If you put an engine the size of the one in the smallest specced Ford Fiesta in to an aircraft with non-powered rotors you have the latest in aerial cinematography
If you know your aircraft history, you’ll know that autogyros were invented by a Spaniard in the 1920s and flourished to the point of being able to carry over 30 people. The inventor’s death in a gyro crash and the oncoming impact of helicopters put this particular aerial invention on the back burner. But ironically it maybe the cost of helicopters, especially for aerial filming, that has brought back the gyro to shoot for broadcast and film.
Keith Harding from BeyondHD, 25 years a TV and film cameraman, has been planning for aerials with a gyro for a couple of years but has been held back by CAA classification, “The CAA regulations for gyros are very similar to fixed wing, but because it’s been a new aircraft the CAA had to get to grips with the fact that it actually looked like a helicopter and flew like a fixed wing. In the end they classified it as a rotary wing aircraft, so like a helicopter but with the understanding that it actually performs like an aircraft in many of its aerodynamic ways.
BeyondHD now have their own autogyro, a Cavalon Pro, about £40,000 worth. The only gimbal they could find light enough and good enough was the DynaX5 Pro from Dynamic Perspective. It’s a two seater with power to the prop but not to the rotors (a trick that the crew does is to cut the engine power and rely on the rotors to spin with the force of the air!). Keith described the Cavalon Pro, “It has a small petrol engine and a Rotax 914 F (115bhp, four cylinder with turbo charger); because the top rotors aren’t powered and you usually need an enormous amount of power to move those around, we have a little bit of power on the back to give us forward momentum. So compared to a helicopter they’re very quiet, bearing in mind that at the heights we fly at we’re less perceptibly noisy or interfering than even a drone would even be. So you’ve got drones that go up to 400 feet and then there is 200 feet of clearance and we start at 600 feet just like any fixed wing or helicopter would. So we fly in the same space as a single engine helicopter would. At 600 feet the benefit is that we can put a 300x zoom in there so we can use the stability and stabilisation that we’ve got to make up the difference in the distance. We can still get up close and personal but we don’t have to. Super for wildlife, great for sport.”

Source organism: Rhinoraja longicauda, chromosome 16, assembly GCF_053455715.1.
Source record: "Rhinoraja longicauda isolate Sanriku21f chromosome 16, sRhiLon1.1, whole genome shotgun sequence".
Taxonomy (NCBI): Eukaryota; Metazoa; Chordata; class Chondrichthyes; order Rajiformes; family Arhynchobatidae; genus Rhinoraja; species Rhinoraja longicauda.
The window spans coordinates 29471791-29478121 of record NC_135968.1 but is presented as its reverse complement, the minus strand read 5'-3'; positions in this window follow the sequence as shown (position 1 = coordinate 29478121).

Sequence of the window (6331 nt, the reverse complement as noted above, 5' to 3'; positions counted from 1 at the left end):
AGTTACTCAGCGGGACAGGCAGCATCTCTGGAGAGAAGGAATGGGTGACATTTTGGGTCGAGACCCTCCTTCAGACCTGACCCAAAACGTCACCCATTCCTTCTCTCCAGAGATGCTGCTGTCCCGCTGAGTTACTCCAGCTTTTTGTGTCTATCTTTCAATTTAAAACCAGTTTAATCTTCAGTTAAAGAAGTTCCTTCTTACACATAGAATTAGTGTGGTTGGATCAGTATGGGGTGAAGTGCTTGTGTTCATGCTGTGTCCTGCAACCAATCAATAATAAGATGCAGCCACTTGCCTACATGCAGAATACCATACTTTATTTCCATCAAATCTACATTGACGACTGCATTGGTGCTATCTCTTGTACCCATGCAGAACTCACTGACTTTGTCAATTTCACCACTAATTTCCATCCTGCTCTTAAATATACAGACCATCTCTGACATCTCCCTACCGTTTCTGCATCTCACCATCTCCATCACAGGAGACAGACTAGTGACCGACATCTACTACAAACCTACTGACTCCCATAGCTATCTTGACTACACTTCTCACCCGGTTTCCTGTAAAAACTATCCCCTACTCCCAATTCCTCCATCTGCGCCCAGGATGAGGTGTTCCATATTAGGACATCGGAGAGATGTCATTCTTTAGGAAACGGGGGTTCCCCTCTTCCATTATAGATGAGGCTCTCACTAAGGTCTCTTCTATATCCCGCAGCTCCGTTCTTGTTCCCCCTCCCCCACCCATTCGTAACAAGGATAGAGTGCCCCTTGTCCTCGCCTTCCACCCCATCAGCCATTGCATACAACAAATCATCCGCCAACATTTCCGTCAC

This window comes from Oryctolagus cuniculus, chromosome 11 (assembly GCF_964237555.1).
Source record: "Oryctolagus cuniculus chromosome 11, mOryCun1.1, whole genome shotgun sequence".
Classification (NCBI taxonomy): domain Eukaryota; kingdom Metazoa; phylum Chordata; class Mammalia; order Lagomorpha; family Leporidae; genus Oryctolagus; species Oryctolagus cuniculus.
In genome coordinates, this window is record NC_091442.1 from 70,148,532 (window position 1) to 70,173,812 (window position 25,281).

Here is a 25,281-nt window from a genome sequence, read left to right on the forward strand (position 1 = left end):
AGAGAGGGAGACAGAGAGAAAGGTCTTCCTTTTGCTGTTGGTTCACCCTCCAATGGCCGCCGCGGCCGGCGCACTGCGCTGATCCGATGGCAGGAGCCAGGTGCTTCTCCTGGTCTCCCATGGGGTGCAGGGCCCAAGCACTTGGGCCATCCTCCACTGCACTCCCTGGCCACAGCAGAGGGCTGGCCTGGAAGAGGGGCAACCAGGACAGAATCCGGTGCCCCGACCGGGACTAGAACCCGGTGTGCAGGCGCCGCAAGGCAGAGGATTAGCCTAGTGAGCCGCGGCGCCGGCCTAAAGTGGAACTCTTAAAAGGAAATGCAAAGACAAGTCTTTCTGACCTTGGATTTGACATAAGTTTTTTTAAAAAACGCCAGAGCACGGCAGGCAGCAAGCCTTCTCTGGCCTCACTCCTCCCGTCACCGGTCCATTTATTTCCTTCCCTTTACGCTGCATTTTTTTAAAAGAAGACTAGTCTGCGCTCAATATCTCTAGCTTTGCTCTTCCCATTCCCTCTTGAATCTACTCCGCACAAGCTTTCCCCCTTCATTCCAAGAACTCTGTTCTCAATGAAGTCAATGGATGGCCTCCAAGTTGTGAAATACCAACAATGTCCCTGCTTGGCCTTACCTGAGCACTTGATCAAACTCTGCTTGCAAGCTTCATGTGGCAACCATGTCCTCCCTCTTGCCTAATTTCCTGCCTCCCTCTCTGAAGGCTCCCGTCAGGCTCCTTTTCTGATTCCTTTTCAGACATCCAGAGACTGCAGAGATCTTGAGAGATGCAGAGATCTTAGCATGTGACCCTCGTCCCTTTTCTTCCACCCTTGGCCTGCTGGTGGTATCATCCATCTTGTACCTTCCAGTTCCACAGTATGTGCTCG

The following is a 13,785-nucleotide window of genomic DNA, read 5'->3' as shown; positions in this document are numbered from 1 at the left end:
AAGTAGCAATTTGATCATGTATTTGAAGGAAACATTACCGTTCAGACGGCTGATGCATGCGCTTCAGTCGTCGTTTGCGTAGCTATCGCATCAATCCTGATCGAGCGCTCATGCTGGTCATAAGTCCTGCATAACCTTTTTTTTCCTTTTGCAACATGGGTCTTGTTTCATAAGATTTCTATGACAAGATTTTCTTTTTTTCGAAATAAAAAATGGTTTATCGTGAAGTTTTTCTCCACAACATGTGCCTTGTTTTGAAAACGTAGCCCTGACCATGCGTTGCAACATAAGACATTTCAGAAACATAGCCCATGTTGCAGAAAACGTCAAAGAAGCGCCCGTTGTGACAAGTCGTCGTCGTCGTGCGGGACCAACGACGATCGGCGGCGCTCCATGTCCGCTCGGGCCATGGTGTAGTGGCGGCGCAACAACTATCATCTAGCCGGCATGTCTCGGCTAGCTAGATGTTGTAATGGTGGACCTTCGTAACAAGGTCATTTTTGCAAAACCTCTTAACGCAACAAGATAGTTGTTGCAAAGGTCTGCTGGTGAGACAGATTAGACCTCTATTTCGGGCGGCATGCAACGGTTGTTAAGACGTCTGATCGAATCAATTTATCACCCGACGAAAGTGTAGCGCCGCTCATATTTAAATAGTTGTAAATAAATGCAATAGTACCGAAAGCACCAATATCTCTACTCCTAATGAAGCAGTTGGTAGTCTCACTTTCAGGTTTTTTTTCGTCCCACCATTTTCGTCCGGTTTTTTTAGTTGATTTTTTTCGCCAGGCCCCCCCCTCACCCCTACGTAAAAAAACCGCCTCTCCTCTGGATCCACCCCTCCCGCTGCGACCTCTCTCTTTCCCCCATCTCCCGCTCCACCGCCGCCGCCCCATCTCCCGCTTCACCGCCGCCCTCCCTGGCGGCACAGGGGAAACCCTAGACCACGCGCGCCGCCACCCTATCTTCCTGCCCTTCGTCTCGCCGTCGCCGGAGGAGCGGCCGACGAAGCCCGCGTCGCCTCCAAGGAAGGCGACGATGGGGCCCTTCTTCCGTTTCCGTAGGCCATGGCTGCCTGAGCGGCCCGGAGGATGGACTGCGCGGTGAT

The gyro runs on unleaded fuel and has an 80l tank which gives it around two and a half hours fully loaded with the gimbal, operator, pilot and a fully loaded camera system on board.
“The burn rate of this aircraft is about 23l of petrol an hour and it uses unleaded fuel so the savings over a helicopter are very substantial. We’ve got an 80l tank and we typically find that at 60l we have our two-hour flight time.
“On a live broadcast we would be transmitted down to the ground using an HD transmitter link but actually we’d probably be doing exactly the same process if we were doing a drama or documentary. So we would use the link as the feed down to the video village so the director and DoP can see exactly what’s going on and talk to us in the air so they can direct us from the ground rather than being in the back of a helicopter.
“The second operational cost advantage is that the aircraft costs a lot less than a helicopter. The gimbal by Dynamic Perspective we’ve selected is not only is light enough to go on the aircraft but is somewhere close to half the price of the other mainstream equivalents like Cineflex.
“Weight is obviously very important but we couldn’t sacrifice quality and stability just because of weight. We’re happy to report that this is performing fantastically for us and we have no desire to try finding something else because it’s doing everything we want at a great price and weight performance.
“Things that make it operationally effective are the much lower cost to buy – the cost of ownership is just a fraction of that of a helicopter because it’s a very simple aerodynamic design and you’ve got a simple piston engine in the back which any aircraft engineer who is used to fixed wings and microlights can potentially fix. Other than that it’s all linkages, there’s nothing terribly clever about it which makes it very simple. Really the mechanical conceptual design hasn’t changed from the original one in the 1920s, they just look prettier!”
The CAA certification also took a while because the mount also had to be certified, they couldn’t use an existing helicopter mount as it was too heavy. “We’ve designed the mount and it has been built by the factory in Germany who build the aircraft. The big benefit is we can hydraulically lower the gimbal after take-off which means we get a full 360˚ view underneath the aircraft so we can do pull-aways and those kind of things.”